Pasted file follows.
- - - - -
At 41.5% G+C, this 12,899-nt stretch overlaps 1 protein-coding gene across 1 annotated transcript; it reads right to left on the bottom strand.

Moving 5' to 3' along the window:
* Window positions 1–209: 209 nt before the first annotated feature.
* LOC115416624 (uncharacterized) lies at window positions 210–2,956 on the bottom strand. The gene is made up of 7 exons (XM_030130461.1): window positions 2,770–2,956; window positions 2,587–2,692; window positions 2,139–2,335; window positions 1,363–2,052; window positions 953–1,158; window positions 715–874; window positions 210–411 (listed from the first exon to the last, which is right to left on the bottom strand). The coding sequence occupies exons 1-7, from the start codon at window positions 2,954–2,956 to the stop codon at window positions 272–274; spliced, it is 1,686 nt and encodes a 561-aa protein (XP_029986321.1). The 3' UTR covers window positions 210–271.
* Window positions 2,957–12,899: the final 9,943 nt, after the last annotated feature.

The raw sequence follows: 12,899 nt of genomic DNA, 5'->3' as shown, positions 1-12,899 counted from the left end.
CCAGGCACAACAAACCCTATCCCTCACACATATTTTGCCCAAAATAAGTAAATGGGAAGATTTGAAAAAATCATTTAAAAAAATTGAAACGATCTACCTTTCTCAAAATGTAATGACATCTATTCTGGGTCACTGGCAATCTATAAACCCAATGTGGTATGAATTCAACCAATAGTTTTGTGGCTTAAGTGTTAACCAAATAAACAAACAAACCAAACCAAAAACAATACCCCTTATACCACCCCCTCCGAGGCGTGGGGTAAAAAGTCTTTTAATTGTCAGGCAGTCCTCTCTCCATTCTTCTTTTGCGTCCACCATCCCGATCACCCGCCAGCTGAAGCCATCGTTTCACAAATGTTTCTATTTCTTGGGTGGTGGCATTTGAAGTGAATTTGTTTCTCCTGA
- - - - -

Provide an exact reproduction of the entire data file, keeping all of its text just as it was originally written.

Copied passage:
At 41.5% G+C, this 12,899-nt stretch overlaps 1 protein-coding gene across 1 annotated transcript; it reads right to left on the bottom strand.

Moving 5' to 3' along the window:
* Window positions 1–209: 209 nt before the first annotated feature.
* LOC115416624 (uncharacterized) lies at window positions 210–2,956 on the bottom strand. The gene is made up of 7 exons (XM_030130461.1): window positions 2,770–2,956; window positions 2,587–2,692; window positions 2,139–2,335; window positions 1,363–2,052; window positions 953–1,158; window positions 715–874; window positions 210–411 (listed from the first exon to the last, which is right to left on the bottom strand). The coding sequence occupies exons 1-7, from the start codon at window positions 2,954–2,956 to the stop codon at window positions 272–274; spliced, it is 1,686 nt and encodes a 561-aa protein (XP_029986321.1). The 3' UTR covers window positions 210–271.
* Window positions 2,957–12,899: the final 9,943 nt, after the last annotated feature.

The raw sequence follows: 12,899 nt of genomic DNA, 5'->3' as shown, positions 1-12,899 counted from the left end.
CCAGGCACAACAAACCCTATCCCTCACACATATTTTGCCCAAAATAAGTAAATGGGAAGATTTGAAAAAATCATTTAAAAAAATTGAAACGATCTACCTTTCTCAAAATGTAATGACATCTATTCTGGGTCACTGGCAATCTATAAACCCAATGTGGTATGAATTCAACCAATAGTTTTGTGGCTTAAGTGTTAACCAAATAAACAAACAAACCAAACCAAAAACAATACCCCTTATACCACCCCCTCCGAGGCGTGGGGTAAAAAGTCTTTTAATTGTCAGGCAGTCCTCTCTCCATTCTTCTTTTGCGTCCACCATCCCGATCACCCGCCAGCTGAAGCCATCGTTTCACAAATGTTTCTATTTCTTGGGTGGTGGCATTTGAAGTGAATTTGTTTCTCCTGA